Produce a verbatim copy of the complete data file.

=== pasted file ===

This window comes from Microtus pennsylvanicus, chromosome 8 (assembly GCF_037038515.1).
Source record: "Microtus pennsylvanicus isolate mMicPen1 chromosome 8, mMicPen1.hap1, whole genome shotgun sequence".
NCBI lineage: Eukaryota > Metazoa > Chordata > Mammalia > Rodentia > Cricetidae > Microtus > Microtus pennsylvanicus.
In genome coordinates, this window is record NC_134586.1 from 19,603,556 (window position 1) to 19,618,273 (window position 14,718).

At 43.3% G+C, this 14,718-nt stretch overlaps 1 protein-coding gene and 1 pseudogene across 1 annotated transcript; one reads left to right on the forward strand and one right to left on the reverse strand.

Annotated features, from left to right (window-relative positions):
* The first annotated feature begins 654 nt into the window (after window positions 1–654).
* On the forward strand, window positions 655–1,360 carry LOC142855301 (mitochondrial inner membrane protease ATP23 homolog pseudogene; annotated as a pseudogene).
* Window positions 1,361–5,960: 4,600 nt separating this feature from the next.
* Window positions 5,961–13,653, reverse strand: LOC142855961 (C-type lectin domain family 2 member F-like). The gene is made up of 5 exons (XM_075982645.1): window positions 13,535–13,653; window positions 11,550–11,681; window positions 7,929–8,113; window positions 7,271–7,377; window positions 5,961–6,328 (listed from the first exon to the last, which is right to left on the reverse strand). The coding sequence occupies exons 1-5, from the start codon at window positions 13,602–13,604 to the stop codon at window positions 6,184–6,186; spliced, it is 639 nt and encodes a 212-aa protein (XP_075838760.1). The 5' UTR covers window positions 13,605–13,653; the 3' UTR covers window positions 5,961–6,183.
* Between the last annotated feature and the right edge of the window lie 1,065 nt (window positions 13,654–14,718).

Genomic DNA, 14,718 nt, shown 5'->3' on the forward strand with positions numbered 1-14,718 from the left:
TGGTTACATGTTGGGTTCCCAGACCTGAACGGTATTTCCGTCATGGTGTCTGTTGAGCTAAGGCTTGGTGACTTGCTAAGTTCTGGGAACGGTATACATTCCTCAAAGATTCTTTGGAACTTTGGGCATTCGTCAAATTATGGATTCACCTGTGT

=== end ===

This window comes from Microtus pennsylvanicus, chromosome 8 (assembly GCF_037038515.1).
Source record: "Microtus pennsylvanicus isolate mMicPen1 chromosome 8, mMicPen1.hap1, whole genome shotgun sequence".
NCBI lineage: Eukaryota > Metazoa > Chordata > Mammalia > Rodentia > Cricetidae > Microtus > Microtus pennsylvanicus.
In genome coordinates, this window is record NC_134586.1 from 19,603,556 (window position 1) to 19,618,273 (window position 14,718).

At 43.3% G+C, this 14,718-nt stretch overlaps 1 protein-coding gene and 1 pseudogene across 1 annotated transcript; one reads left to right on the forward strand and one right to left on the reverse strand.

Annotated features, from left to right (window-relative positions):
* The first annotated feature begins 654 nt into the window (after window positions 1–654).
* On the forward strand, window positions 655–1,360 carry LOC142855301 (mitochondrial inner membrane protease ATP23 homolog pseudogene; annotated as a pseudogene).
* Window positions 1,361–5,960: 4,600 nt separating this feature from the next.
* Window positions 5,961–13,653, reverse strand: LOC142855961 (C-type lectin domain family 2 member F-like). The gene is made up of 5 exons (XM_075982645.1): window positions 13,535–13,653; window positions 11,550–11,681; window positions 7,929–8,113; window positions 7,271–7,377; window positions 5,961–6,328 (listed from the first exon to the last, which is right to left on the reverse strand). The coding sequence occupies exons 1-5, from the start codon at window positions 13,602–13,604 to the stop codon at window positions 6,184–6,186; spliced, it is 639 nt and encodes a 212-aa protein (XP_075838760.1). The 5' UTR covers window positions 13,605–13,653; the 3' UTR covers window positions 5,961–6,183.
* Between the last annotated feature and the right edge of the window lie 1,065 nt (window positions 13,654–14,718).

Genomic DNA, 14,718 nt, shown 5'->3' on the forward strand with positions numbered 1-14,718 from the left:
TGGTTACATGTTGGGTTCCCAGACCTGAACGGTATTTCCGTCATGGTGTCTGTTGAGCTAAGGCTTGGTGACTTGCTAAGTTCTGGGAACGGTATACATTCCTCAAAGATTCTTTGGAACTTTGGGCATTCGTCAAATTATGGATTCACCTGTGT